# Using universal properties to show isomorphisms?

I started self-learning category theory where I encountered the universal property of tensor products. Then there are a few problems that I have no ideas on how to get started on:

Question: Let $$U,V,W$$ be vector spaces, use universal property to show that $$U\otimes(V\otimes W)\cong(U\otimes V)\otimes W$$ and $$U\otimes V\cong V\otimes U.$$

I learnt a few ways of constructing tensor products, which can help proving these statements but I want to use the universal property instead.

Universal Property: Let $$U$$, $$V$$ be two vector spaces over the same field then there exists a unique vector space $$U\otimes V$$ and a bilinear map $$b:U\times V\to U\otimes V$$ such that for any bilinear map $$f:U\times V\to X$$, where $$X$$ is a vector space, there exists a linear map $$\tilde f:U\otimes V\to X$$ such that $$f=\tilde f b.$$

My some initial thoughts: Say we focus on $$U\otimes(V\otimes W)\cong(U\otimes V)\otimes W$$ first. To construct an isomorphism, we can find linear maps going in both directions. To get such linear map, we can use Universal Property, this means that we need to use $$U\times (V\otimes W)$$ and $$(U\otimes V)\times W$$ instead? But I am not really sure how to construct a bilinear map and indeed I am not sure if I am on the right path also.

Thank you so much in advance!!

The easiest way to show associativity is using the tensor-hom adjunction. $$\DeclareMathOperator{Hom}{Hom}$$

$$\begin{equation} \begin{split} \Hom(U \otimes (V \otimes W), C) &\cong \Hom(U, \Hom(V \otimes W, C)) \\ &\cong \Hom(U, \Hom(V, \Hom(W, C))) \\ &\cong \Hom(U \otimes V, \Hom(W, C)) \\ &\cong \Hom((U \otimes V) \otimes W, C) \end{split} \end{equation}$$

This isomorphism is natural in $$U, V, W,$$ and $$C$$.

Then by the Yoneda lemma, we have an isomorphism $$U \otimes (V \otimes W) \cong (U \otimes V) \otimes W$$, natural in $$V, W, U$$.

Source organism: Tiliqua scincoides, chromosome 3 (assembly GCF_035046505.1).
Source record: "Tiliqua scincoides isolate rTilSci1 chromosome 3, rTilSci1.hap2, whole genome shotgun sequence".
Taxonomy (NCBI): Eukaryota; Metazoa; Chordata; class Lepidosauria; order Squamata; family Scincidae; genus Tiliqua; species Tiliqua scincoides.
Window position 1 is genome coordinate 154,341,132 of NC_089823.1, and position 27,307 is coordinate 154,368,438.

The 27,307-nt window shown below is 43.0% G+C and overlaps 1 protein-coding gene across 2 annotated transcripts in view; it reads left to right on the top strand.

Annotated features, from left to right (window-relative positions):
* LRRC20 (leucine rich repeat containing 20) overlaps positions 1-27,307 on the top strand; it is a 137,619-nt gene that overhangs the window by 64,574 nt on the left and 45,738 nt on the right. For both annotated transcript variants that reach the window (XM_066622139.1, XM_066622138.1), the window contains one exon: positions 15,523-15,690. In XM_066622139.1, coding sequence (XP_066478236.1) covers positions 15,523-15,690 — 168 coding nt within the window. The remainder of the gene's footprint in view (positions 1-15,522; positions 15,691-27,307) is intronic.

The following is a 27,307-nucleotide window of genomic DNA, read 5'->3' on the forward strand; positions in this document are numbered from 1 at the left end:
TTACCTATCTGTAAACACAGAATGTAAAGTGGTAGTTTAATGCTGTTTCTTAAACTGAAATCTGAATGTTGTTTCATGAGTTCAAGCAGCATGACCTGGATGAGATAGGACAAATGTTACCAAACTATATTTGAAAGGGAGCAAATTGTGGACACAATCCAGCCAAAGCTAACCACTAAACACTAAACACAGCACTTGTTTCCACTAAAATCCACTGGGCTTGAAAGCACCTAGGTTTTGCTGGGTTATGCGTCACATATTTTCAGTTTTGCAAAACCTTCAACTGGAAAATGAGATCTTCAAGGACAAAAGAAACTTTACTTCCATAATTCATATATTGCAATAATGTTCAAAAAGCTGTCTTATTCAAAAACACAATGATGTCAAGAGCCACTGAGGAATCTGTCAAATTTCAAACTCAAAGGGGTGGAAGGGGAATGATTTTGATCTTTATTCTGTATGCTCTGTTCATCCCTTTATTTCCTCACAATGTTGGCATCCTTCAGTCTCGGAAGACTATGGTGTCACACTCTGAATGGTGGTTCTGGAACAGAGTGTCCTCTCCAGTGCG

This can be translated into a proof using only the universal property of the tensor product. The key is to note that maps $$U \otimes (V \otimes W) \to C$$ and maps $$(U \otimes V) \otimes W \to C$$ both correspond to tri-linear maps $$U \times V \times W \to C$$.

You could easily show that by using the Hom-Adjunction, as shown in the other answer. However, you can use the universal property directly to show the associativity as well. For that method you are on the right track.

You need to show that the LHS fulfils the universal property of the RHS or the other way round, i.e. that $$U\otimes (V\otimes W)$$ fulfils the universal property of $$(U\otimes V)\otimes W$$.

Take the map $$b: (U\otimes V) \times W \to U \otimes (V\otimes W) \\ (u \otimes v), w \mapsto u \otimes (v\otimes w)$$ you now need to show that it fulfils the universal property. Take any bilinear map $$f:(U\otimes V) \times W \to X$$, we can construct the bilinear map $$\tilde{f}:U \otimes (V\otimes W) \to X \\ u\otimes (v\otimes w) \mapsto f(u\otimes v, w)$$

Obviously $$f = \tilde{f} \circ b$$, we need to prove that $$\tilde{f}$$ is well defined and indeed linear. Both properties come directly from the bilinearity of $$f$$: For any $$\lambda \in R$$ we have: $$\tilde{f}((\lambda u)\otimes(v\otimes w))=f((\lambda u)\otimes v, w)=\lambda f(u\otimes v, w) = \lambda \tilde{f}(u\otimes(v\otimes w))$$ and $$=\lambda f(u\otimes v,w) = f(u\otimes v, \lambda w) = \tilde{f}(u \otimes (v\otimes (\lambda w)))$$ so the tensor product $$(v\otimes w)$$ doesn't make a problem.

As you can see it's basically just writing things down as the linearity of $$\tilde{f}$$ is directly coming from the linearity of $$f$$.